Then we had a homemade spa treatment:

Later in the week was Banana Splits and a view of Enchanted, one of my favorite princess movies (though, thankfully, we are growing out of that phase altogether).

Last night was party food and Puss in Boots.

Little things.  Food.  Sweets. T.V.

Also, I almost bought:  a puppy, a kitten, and an iPad.  Maybe it is that E's gone.  E-shaped-hole in life=wanting a puppy.  Or shiny electronics

But I didn't buy those things.  I just ate a lot of waffles and ice cream.

And E. comes home today.

Big Month for Nolie

It was a big month for Nolie.  She loves the first grade, and loves her teacher.  First, she was chosen to be the Beary Special Person, which means she got to bring home Beary the Bear for the weekend and keep a special journal about their time together:

Then, last week, we found out she was Student of the Month!

Which meant a special ceremony at school with doughnuts and chocolate milk.

Nolie's principal gave out the awards.

Nolie was shy about going up to receive her award...

But proud.

Me too.

Halloween 2012

I'm not sure October happened.  It went by so fast.  And yet there is evidence of it on my cell phone, particularly in the form of pictures of Halloween costumes.

Addie decided months ago that she wanted a "scary" costume this year, rather than cute or princess-y, so she wanted to be a vampire.  She did drawings of how she wanted her costume to look and left them on my desk.  In particular, she wanted a full-length dress in black with a red skirt overlay.

But it's difficult to make costumes for her because of her intolerance of anything itchy.  If the fabric isn't just right, or a seam pokes her in one tiny place, all bets are off, and she most likely won't wear what you just spent six hours sewing on.  Plus, the ideas in her mind are almost never realizable.  This is because she reads and watches t.v. so much and imagines that I have a small flock of woodland animals who will help me to make these things out of angel wings and gossamer thread.

So I modified her design by purchasing an oversize black t-shirt and leggings from Target (which she could also wear later just as a regular skirt).  Not gossamer, but practical and wearable.  They were soft jersey, which passed the itch test.  Then we sewed a long skirt out of remnants from my stash, and she wore Eric's vampire cape from last year.  We added some spooky makeup, and that was that.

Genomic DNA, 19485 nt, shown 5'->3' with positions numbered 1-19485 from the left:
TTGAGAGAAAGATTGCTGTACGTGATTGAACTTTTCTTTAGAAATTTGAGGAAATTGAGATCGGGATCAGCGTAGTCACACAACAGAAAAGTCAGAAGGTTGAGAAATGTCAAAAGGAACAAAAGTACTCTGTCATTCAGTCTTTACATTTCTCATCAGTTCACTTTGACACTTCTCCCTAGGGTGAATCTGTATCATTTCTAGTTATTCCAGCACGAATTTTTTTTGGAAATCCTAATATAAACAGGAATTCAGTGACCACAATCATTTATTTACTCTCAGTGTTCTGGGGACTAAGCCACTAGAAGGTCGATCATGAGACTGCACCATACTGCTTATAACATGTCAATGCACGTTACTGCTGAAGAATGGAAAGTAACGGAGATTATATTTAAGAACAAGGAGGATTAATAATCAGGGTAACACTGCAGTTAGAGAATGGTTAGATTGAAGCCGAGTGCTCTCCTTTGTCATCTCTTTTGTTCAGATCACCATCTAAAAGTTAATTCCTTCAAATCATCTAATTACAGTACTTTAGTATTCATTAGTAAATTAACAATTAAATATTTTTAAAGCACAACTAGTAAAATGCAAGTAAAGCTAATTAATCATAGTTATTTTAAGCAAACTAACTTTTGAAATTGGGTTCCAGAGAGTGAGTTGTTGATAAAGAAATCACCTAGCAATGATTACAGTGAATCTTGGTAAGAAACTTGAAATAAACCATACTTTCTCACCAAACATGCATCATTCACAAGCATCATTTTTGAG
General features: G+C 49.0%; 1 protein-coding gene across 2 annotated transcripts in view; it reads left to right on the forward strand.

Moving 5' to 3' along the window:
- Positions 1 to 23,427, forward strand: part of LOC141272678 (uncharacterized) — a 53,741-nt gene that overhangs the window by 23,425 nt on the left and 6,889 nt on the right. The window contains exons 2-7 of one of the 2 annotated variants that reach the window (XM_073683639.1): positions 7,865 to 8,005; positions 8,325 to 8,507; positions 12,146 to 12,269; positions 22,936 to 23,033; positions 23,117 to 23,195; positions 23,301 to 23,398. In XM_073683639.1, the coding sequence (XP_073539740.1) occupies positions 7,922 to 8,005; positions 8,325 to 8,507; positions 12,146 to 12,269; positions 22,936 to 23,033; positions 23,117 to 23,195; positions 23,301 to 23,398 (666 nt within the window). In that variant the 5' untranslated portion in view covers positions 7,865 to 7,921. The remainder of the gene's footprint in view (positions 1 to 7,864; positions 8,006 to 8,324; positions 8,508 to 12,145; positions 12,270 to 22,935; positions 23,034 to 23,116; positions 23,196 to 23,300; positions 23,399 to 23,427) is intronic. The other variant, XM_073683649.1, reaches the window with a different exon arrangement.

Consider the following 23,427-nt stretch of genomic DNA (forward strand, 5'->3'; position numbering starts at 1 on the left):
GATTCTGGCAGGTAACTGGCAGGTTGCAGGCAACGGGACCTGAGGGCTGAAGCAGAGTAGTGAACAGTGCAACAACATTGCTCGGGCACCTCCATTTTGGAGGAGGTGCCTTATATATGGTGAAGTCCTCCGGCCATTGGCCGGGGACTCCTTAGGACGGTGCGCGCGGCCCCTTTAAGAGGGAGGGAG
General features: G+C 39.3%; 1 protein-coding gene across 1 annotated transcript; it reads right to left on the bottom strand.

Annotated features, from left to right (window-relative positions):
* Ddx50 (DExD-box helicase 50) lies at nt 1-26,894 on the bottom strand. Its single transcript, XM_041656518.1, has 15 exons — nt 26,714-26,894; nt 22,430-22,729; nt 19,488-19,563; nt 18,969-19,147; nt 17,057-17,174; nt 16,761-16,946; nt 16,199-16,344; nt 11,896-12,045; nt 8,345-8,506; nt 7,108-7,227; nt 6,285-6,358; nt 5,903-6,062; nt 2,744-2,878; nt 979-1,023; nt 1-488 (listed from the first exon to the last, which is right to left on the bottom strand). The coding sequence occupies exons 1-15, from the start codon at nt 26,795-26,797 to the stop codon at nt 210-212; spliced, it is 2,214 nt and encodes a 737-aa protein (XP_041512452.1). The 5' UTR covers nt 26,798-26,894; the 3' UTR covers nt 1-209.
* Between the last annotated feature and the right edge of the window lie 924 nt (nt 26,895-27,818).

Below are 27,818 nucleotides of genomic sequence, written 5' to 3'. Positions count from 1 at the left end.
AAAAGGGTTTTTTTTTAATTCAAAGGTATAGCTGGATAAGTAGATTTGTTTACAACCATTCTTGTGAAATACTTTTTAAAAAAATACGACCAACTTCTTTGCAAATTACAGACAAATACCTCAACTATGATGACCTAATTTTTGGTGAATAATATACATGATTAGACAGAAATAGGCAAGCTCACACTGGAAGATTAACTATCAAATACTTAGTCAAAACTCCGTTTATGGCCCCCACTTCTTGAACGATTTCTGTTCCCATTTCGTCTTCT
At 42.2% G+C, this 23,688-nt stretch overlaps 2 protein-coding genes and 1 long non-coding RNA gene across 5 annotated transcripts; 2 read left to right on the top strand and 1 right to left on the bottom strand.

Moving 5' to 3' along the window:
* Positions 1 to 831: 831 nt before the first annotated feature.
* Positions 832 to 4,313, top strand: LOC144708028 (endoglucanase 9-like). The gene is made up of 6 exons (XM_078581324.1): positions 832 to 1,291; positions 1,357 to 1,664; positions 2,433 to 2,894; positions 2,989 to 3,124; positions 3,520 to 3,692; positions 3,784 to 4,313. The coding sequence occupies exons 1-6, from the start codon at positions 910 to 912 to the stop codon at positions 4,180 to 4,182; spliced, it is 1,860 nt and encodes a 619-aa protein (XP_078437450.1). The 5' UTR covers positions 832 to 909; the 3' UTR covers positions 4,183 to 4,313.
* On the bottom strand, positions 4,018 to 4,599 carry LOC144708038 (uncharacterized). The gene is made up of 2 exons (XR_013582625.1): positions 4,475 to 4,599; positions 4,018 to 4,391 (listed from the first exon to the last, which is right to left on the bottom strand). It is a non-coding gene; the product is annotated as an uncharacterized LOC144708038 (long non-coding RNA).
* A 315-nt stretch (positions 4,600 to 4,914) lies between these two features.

She added the white shoes.  So like her father.

We aren't winning any Martha Stewart awards, but my motto this semester is "good enough."  This brings me great joy and contentment and has greatly reduced the conflict in our house.

Also, it respects the notion that my children are actually people in their own right, with their own likes and dislikes.  As if they would let me forget.

And Nolie?  Background:  after a few very unpleasant trips to the store with Nolie begging me to "Buy me something!  Buy me anything!" we've been working with the girls on money awareness.  The difficulty of teaching this particular concept when I have not mastered it myself is palpable, but we've adopted the policy of giving the girls their allowance on Sundays, 50% of which they can put in the wallets for spending however they like, 40% going into savings, and 10% set aside to accumulate to make a larger family donation to a charity or cause at a later date (we are slowly working toward these goals our selves).  Then, if one of them accompanies us to the store, they bring their wallet and can spend their money however they like.

The first few trips to the store with Nolie were fascinating as she learned how much things cost, and how to correlate that to the money in her wallet.  They were also a relief, as we weren't responsible for telling her no anymore--the amount in her wallet could tell her no.  She saved her money for almost a month and only spent it last week on a stuffed animal that was on her Christmas list.

The only other thing Nolie purchased was a pair of kitty ears from the $1 bin at Target (yes, clearly we find ourselves at Target a fair amount).  This gave her the idea of being a kitty for Halloween.

In keeping with the comfy, hybrid-homemade-storebought costume theme, this seemed like a good idea.  Knowing that Nolie cares about comfort (though not as much as Addie) but equally cares about cuteness, I bought the little flouncy skirt at--you guessed it--Target.  Similar benefit:  can be worn at a later date.  She already had the black tights and a black hand-me-down t-shirt with an American Girl logo on it. I still have some odds-and-ends from Ruby's fur collection, so I pinned one to her shirt, ruff-style, and made a long tail that I sewed to the skirt.

Add kitty whiskers and a nose with some eyeliner, and voila.  Kitty cat.  She was very happy with it.

The girls costumes were all ready, a week or two before Halloween itself, which made me feel like SuperMom.  I love feeling like SuperMom.  Control!  Power!  Success!

But then, tragedy struck.  The morning of the Halloween parade at school, Nolie's $1 kitty ears from Target went missing.

This really, really annoyed SuperMom.  Because she was feeling very good about herself to have had the costumes all ready to go, and had even mandated that the costumes be kept in her home office so the individual pieces didn't get lost before Halloween in order to avoid this very situation.  SuperMom may even have yelled and made her daughter cry a little on that very special morning because she had no time to go the mall today, the morning of Halloween itself, and try to track down some more kitty ears.  Someone has a job and has to leave early to get to the parties on time and now I would have to get kitty ears at the mall.  On Halloween.

And then I realized:  what the hell, SuperSelf.  This is exactly this sort of situation that you are always preparing for.  This is exactly why you have 1) a glue gun 2) back-up glue sticks 3) extra headbands and 4) disgusting little fur remnants that you've been keeping for God knows what reason and 5) a spool of bendable rebar wire.

Ohhhh yeah.  Craftgasm.

SuperMom calmed down and fashioned some homemade kitty ears, lickety-split.

And all was well.

But, note to self:  hot-gluing actual fur pieces to metal and plastic is disgusting.  And smelly.  And potentially unnatural and ethical.  Retch.